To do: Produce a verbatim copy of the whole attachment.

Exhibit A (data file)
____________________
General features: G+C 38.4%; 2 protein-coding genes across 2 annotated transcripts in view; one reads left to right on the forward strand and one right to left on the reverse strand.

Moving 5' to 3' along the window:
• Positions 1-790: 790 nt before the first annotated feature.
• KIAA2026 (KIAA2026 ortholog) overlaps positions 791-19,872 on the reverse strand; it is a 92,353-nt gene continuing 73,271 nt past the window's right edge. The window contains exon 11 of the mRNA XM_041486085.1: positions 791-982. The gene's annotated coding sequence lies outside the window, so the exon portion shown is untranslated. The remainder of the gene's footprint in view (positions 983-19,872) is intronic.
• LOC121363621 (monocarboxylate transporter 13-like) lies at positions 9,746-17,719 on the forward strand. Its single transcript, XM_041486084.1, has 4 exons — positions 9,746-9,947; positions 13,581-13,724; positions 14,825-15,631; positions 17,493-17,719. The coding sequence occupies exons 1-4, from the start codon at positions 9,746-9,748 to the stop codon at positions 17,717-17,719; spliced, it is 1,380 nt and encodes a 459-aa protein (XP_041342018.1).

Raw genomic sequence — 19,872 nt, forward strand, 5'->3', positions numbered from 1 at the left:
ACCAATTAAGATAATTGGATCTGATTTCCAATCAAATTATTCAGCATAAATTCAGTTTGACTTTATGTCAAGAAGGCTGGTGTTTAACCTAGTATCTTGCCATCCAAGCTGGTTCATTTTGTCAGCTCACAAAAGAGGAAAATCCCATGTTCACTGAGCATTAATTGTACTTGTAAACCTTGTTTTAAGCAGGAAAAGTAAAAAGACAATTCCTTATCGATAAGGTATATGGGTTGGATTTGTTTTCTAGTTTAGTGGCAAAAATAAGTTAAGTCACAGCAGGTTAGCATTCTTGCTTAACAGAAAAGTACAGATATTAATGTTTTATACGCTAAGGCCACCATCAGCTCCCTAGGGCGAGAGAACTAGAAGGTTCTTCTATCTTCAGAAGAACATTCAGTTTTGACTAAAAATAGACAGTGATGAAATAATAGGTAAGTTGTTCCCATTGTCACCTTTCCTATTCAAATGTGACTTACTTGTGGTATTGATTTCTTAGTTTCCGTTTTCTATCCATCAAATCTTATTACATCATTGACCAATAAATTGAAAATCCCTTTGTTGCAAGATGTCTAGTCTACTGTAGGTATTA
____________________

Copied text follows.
General features: G+C 38.4%; 2 protein-coding genes across 2 annotated transcripts in view; one reads left to right on the forward strand and one right to left on the reverse strand.

Moving 5' to 3' along the window:
• Positions 1-790: 790 nt before the first annotated feature.
• KIAA2026 (KIAA2026 ortholog) overlaps positions 791-19,872 on the reverse strand; it is a 92,353-nt gene continuing 73,271 nt past the window's right edge. The window contains exon 11 of the mRNA XM_041486085.1: positions 791-982. The gene's annotated coding sequence lies outside the window, so the exon portion shown is untranslated. The remainder of the gene's footprint in view (positions 983-19,872) is intronic.
• LOC121363621 (monocarboxylate transporter 13-like) lies at positions 9,746-17,719 on the forward strand. Its single transcript, XM_041486084.1, has 4 exons — positions 9,746-9,947; positions 13,581-13,724; positions 14,825-15,631; positions 17,493-17,719. The coding sequence occupies exons 1-4, from the start codon at positions 9,746-9,748 to the stop codon at positions 17,717-17,719; spliced, it is 1,380 nt and encodes a 459-aa protein (XP_041342018.1).

Raw genomic sequence — 19,872 nt, forward strand, 5'->3', positions numbered from 1 at the left:
ACCAATTAAGATAATTGGATCTGATTTCCAATCAAATTATTCAGCATAAATTCAGTTTGACTTTATGTCAAGAAGGCTGGTGTTTAACCTAGTATCTTGCCATCCAAGCTGGTTCATTTTGTCAGCTCACAAAAGAGGAAAATCCCATGTTCACTGAGCATTAATTGTACTTGTAAACCTTGTTTTAAGCAGGAAAAGTAAAAAGACAATTCCTTATCGATAAGGTATATGGGTTGGATTTGTTTTCTAGTTTAGTGGCAAAAATAAGTTAAGTCACAGCAGGTTAGCATTCTTGCTTAACAGAAAAGTACAGATATTAATGTTTTATACGCTAAGGCCACCATCAGCTCCCTAGGGCGAGAGAACTAGAAGGTTCTTCTATCTTCAGAAGAACATTCAGTTTTGACTAAAAATAGACAGTGATGAAATAATAGGTAAGTTGTTCCCATTGTCACCTTTCCTATTCAAATGTGACTTACTTGTGGTATTGATTTCTTAGTTTCCGTTTTCTATCCATCAAATCTTATTACATCATTGACCAATAAATTGAAAATCCCTTTGTTGCAAGATGTCTAGTCTACTGTAGGTATTA